Several years ago, I spent some time in New England and explored the coast in several directions. I loved all of the rock jetties and, since it was the middle of December, the beaches were practically deserted. There were many lovely spots to stand in solitude and listen to the sound of the waves crashing against the rocks while the occasional seagull flew overhead, crying out with a song only they understood. Sometimes, those seagulls sounded so desperate that it was startling. The sound of the ocean waves was quite soothing and I could have stood there forever and let the song of the sea drown out the storms that were raging inside of me.
As we sat on a pier somewhere near Cape Cod, a friend’s father showed me what would happen if you put a cracker on the hood of the car. He warned me to climb into the backseat, shut the door, and keep the window rolled up. I watched in amazement as what appeared to be hundreds of seagulls flocking out of nowhere to fight over this one cracker. Some of them stood on the hood looking in through the windshield. Others perched themselves on the trunk and pecked at the back window. One brave seagull actually maneuvered himself to tap on the passenger window with his beak, as if to say, “Hey, are you going to give up your stash or what? I know you’ve got more crackers!”
My friend’s father cracked the window and slipped out another cracker or two. The cacophony of seagulls flapping their wings and bleating at each other was quite a show. I am surprised they weren’t flipping the car over with the level of aggressiveness they were displaying. It took quite a while for them to figure out the crackers were not going to keep coming out of a crack in the window. With the blaring of the car horn and some maneuvering, we were finally able to pull away.
There are times when our minds are a lot like those wild seagulls, fighting over cracker crumbs. It seems you can lay out a thought like a cracker, yet forget to brace yourself against it and take shelter. Suddenly, you find yourself being squawked at and pecked at and picked on by greedy seagulls just begging for more crackers to get tossed out through a crack.
That is what living with shame, post-traumatic stress, anxiety, and depression can be similar to. All it takes is one disturbing thought, an ugly word, one perceived threat, the suspicion of rejection, or the simplest of triggers for your mind to swarm until there is absolutely nothing left of you to pick at. It turns into an ugly cycle of tossing out more crackers, thinking that is ever going to get you anywhere or make the seagulls go away.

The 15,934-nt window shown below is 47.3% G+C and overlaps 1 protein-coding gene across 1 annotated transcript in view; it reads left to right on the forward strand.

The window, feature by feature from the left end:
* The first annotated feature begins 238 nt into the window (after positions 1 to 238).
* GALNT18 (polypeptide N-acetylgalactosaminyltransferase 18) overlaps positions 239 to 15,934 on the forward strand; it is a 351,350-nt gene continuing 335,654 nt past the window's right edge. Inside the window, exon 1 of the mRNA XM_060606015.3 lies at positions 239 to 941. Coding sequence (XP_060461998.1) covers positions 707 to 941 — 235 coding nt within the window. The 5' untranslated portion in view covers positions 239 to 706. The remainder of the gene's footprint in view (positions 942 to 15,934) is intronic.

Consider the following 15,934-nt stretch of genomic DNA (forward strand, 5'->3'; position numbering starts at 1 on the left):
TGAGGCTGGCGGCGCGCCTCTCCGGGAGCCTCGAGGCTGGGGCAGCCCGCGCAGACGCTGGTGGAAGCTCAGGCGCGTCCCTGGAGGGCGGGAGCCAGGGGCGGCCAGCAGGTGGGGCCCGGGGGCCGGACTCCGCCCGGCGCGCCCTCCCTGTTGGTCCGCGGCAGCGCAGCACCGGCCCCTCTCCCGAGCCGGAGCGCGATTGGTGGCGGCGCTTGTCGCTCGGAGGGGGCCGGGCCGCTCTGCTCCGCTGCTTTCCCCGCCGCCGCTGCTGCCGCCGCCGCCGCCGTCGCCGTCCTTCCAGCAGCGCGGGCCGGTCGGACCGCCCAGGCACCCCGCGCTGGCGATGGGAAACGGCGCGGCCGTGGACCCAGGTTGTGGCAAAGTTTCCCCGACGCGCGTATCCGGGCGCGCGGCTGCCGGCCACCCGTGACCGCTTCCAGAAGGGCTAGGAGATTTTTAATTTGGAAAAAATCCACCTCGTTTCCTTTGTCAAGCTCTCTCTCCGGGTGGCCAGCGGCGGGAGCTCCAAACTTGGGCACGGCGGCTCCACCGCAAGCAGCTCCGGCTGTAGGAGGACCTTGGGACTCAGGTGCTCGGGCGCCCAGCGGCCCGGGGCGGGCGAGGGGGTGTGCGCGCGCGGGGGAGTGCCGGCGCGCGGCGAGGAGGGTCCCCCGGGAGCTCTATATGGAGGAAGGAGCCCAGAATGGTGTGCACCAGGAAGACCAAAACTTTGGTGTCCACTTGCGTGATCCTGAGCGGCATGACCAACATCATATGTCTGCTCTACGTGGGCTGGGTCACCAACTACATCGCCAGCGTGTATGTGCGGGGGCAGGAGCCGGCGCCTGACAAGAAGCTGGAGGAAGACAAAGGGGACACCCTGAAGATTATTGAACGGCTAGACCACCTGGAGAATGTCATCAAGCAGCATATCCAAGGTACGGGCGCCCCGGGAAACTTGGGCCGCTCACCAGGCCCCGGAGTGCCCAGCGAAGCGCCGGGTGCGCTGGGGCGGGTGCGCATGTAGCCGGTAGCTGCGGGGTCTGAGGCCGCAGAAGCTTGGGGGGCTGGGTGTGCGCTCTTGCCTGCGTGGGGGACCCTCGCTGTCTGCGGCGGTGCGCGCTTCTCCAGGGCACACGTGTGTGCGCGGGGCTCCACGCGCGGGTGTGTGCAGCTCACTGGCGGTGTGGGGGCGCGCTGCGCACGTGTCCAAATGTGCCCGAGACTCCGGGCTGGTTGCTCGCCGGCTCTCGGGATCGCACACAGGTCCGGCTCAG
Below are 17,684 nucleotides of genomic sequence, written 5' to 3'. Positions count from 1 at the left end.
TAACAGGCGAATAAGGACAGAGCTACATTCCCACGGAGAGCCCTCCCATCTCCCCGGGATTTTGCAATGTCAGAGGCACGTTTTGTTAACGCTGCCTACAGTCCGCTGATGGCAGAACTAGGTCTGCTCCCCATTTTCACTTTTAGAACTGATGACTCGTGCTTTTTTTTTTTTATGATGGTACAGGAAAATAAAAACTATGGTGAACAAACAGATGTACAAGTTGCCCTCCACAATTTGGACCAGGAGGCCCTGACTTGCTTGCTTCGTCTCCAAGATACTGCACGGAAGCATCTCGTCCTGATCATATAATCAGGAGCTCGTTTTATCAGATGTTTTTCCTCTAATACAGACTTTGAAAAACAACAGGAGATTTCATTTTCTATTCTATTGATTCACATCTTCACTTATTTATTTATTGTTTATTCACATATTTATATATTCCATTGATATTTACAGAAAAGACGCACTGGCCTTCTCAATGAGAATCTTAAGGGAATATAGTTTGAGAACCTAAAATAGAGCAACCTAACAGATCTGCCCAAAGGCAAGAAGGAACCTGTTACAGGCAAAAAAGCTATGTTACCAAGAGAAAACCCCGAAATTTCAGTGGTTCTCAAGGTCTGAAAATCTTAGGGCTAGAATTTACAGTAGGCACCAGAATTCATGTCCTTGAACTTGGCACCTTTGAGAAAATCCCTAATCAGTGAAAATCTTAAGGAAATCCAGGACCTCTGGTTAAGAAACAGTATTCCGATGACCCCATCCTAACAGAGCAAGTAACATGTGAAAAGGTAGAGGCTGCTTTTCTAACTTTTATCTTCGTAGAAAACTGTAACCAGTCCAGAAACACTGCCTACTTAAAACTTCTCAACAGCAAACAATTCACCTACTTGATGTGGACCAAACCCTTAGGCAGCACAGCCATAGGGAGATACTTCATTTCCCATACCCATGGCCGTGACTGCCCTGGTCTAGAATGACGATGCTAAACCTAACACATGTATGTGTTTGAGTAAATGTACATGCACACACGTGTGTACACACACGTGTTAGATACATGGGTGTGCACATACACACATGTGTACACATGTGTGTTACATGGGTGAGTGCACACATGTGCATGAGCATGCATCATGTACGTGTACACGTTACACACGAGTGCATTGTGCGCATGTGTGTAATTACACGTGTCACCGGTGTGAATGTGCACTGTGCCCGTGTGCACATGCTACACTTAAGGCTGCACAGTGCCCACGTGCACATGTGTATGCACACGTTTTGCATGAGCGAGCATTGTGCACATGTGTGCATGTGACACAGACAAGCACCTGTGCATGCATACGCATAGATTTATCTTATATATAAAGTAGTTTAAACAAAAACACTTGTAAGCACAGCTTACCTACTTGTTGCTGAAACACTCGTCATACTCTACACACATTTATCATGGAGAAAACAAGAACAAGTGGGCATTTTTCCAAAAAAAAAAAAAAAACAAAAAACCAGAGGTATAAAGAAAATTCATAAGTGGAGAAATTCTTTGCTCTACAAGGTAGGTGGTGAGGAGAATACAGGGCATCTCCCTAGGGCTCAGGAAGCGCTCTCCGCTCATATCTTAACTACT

The holiday season can be very triggering to many people for a great many reasons. While I genuinely love this time of year, it is also a time of year that brings to mind those seasons of profound loneliness and some of the uglier storms of days gone past. I have found myself tossing out crackers and trying in vain to maneuver my way through a thick flock of seagulls (no, not the 80’s band). The cacophony of the mind has been so loud, I forgot to tune into His voice and seek refuge.
I kind of just want to let my crackers spill into the water and fall into the ocean while His voice begins to quiet the raging sea within. If you are feeling triggered by the season or your state of mind does not seem to match the mood of the holiday, you are not alone. You are also not ‘wrong’ for feeling what you feel, so don’t toss anymore crackers through the cracks in an attempt to feed the shame.
Let us take a moment to count our blessings together and let the rest go for awhile. I can honestly say I am grateful for my husband, children, and animals. I am also thankful that my days of spending holidays alone have been replaced with the cacophony of family, the laughter of small children, and the Lord’s grace in abundance. I am thankful that I can take refuge in Him while the seagulls give up and realize there won’t be anymore crackers today.
What are you thankful for?